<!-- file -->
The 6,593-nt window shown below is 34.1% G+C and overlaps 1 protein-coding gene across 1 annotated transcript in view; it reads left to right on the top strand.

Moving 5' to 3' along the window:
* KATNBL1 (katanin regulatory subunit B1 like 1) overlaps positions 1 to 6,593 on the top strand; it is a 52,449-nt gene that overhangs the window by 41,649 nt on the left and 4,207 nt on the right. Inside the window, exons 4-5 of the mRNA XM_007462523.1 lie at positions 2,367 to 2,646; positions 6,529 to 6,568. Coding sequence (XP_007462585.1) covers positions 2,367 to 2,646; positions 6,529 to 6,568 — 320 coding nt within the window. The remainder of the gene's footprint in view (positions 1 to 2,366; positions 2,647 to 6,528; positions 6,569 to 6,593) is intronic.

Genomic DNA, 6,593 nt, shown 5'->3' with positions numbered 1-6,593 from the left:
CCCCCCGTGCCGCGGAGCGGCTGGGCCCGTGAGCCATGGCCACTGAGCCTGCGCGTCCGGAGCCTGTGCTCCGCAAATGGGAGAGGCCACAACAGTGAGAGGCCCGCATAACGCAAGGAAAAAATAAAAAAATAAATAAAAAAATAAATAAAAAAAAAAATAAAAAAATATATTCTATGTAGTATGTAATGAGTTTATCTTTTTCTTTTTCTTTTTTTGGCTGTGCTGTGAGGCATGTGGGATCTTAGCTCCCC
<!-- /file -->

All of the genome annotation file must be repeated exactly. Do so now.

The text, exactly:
The 6,593-nt window shown below is 34.1% G+C and overlaps 1 protein-coding gene across 1 annotated transcript in view; it reads left to right on the top strand.

Moving 5' to 3' along the window:
* KATNBL1 (katanin regulatory subunit B1 like 1) overlaps positions 1 to 6,593 on the top strand; it is a 52,449-nt gene that overhangs the window by 41,649 nt on the left and 4,207 nt on the right. Inside the window, exons 4-5 of the mRNA XM_007462523.1 lie at positions 2,367 to 2,646; positions 6,529 to 6,568. Coding sequence (XP_007462585.1) covers positions 2,367 to 2,646; positions 6,529 to 6,568 — 320 coding nt within the window. The remainder of the gene's footprint in view (positions 1 to 2,366; positions 2,647 to 6,528; positions 6,569 to 6,593) is intronic.

Genomic DNA, 6,593 nt, shown 5'->3' with positions numbered 1-6,593 from the left:
CCCCCCGTGCCGCGGAGCGGCTGGGCCCGTGAGCCATGGCCACTGAGCCTGCGCGTCCGGAGCCTGTGCTCCGCAAATGGGAGAGGCCACAACAGTGAGAGGCCCGCATAACGCAAGGAAAAAATAAAAAAATAAATAAAAAAATAAATAAAAAAAAAAATAAAAAAATATATTCTATGTAGTATGTAATGAGTTTATCTTTTTCTTTTTCTTTTTTTGGCTGTGCTGTGAGGCATGTGGGATCTTAGCTCCCC